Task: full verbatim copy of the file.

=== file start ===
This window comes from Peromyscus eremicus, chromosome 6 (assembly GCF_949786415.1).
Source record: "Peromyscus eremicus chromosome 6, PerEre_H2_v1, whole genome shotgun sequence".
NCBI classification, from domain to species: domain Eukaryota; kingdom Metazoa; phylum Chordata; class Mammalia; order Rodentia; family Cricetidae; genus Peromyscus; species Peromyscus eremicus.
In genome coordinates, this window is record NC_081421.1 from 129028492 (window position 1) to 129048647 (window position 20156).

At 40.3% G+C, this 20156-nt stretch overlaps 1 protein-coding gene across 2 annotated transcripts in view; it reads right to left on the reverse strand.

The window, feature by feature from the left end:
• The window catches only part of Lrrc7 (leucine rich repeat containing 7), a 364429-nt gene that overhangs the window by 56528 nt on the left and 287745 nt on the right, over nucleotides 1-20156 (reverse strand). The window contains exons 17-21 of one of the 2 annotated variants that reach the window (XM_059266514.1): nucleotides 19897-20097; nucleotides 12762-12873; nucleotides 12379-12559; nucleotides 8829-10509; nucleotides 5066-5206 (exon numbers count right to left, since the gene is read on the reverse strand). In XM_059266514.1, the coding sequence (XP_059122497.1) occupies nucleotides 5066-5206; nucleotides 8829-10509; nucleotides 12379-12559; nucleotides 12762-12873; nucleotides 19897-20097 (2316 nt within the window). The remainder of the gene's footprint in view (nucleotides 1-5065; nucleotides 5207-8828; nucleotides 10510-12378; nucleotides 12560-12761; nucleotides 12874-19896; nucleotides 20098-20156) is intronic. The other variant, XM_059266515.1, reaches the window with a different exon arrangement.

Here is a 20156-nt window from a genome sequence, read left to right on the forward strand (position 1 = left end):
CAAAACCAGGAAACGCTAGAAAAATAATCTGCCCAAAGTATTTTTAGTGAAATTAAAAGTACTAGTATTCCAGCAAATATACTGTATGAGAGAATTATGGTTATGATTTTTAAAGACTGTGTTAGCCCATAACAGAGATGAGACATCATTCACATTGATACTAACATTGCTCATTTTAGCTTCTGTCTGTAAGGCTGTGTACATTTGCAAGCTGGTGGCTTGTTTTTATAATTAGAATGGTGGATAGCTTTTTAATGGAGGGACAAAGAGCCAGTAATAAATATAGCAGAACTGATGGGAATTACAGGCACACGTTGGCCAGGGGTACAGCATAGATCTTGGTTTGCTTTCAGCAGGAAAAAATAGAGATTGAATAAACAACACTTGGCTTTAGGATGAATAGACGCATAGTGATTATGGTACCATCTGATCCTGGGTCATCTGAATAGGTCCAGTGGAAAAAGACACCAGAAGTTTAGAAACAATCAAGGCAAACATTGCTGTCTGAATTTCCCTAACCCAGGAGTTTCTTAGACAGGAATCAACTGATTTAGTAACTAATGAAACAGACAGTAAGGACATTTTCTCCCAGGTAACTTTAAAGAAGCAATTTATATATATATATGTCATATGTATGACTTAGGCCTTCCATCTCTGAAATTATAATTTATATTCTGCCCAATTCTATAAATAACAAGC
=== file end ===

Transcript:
This window comes from Peromyscus eremicus, chromosome 6 (assembly GCF_949786415.1).
Source record: "Peromyscus eremicus chromosome 6, PerEre_H2_v1, whole genome shotgun sequence".
NCBI classification, from domain to species: domain Eukaryota; kingdom Metazoa; phylum Chordata; class Mammalia; order Rodentia; family Cricetidae; genus Peromyscus; species Peromyscus eremicus.
In genome coordinates, this window is record NC_081421.1 from 129028492 (window position 1) to 129048647 (window position 20156).

At 40.3% G+C, this 20156-nt stretch overlaps 1 protein-coding gene across 2 annotated transcripts in view; it reads right to left on the reverse strand.

The window, feature by feature from the left end:
• The window catches only part of Lrrc7 (leucine rich repeat containing 7), a 364429-nt gene that overhangs the window by 56528 nt on the left and 287745 nt on the right, over nucleotides 1-20156 (reverse strand). The window contains exons 17-21 of one of the 2 annotated variants that reach the window (XM_059266514.1): nucleotides 19897-20097; nucleotides 12762-12873; nucleotides 12379-12559; nucleotides 8829-10509; nucleotides 5066-5206 (exon numbers count right to left, since the gene is read on the reverse strand). In XM_059266514.1, the coding sequence (XP_059122497.1) occupies nucleotides 5066-5206; nucleotides 8829-10509; nucleotides 12379-12559; nucleotides 12762-12873; nucleotides 19897-20097 (2316 nt within the window). The remainder of the gene's footprint in view (nucleotides 1-5065; nucleotides 5207-8828; nucleotides 10510-12378; nucleotides 12560-12761; nucleotides 12874-19896; nucleotides 20098-20156) is intronic. The other variant, XM_059266515.1, reaches the window with a different exon arrangement.

Here is a 20156-nt window from a genome sequence, read left to right on the forward strand (position 1 = left end):
CAAAACCAGGAAACGCTAGAAAAATAATCTGCCCAAAGTATTTTTAGTGAAATTAAAAGTACTAGTATTCCAGCAAATATACTGTATGAGAGAATTATGGTTATGATTTTTAAAGACTGTGTTAGCCCATAACAGAGATGAGACATCATTCACATTGATACTAACATTGCTCATTTTAGCTTCTGTCTGTAAGGCTGTGTACATTTGCAAGCTGGTGGCTTGTTTTTATAATTAGAATGGTGGATAGCTTTTTAATGGAGGGACAAAGAGCCAGTAATAAATATAGCAGAACTGATGGGAATTACAGGCACACGTTGGCCAGGGGTACAGCATAGATCTTGGTTTGCTTTCAGCAGGAAAAAATAGAGATTGAATAAACAACACTTGGCTTTAGGATGAATAGACGCATAGTGATTATGGTACCATCTGATCCTGGGTCATCTGAATAGGTCCAGTGGAAAAAGACACCAGAAGTTTAGAAACAATCAAGGCAAACATTGCTGTCTGAATTTCCCTAACCCAGGAGTTTCTTAGACAGGAATCAACTGATTTAGTAACTAATGAAACAGACAGTAAGGACATTTTCTCCCAGGTAACTTTAAAGAAGCAATTTATATATATATATGTCATATGTATGACTTAGGCCTTCCATCTCTGAAATTATAATTTATATTCTGCCCAATTCTATAAATAACAAGC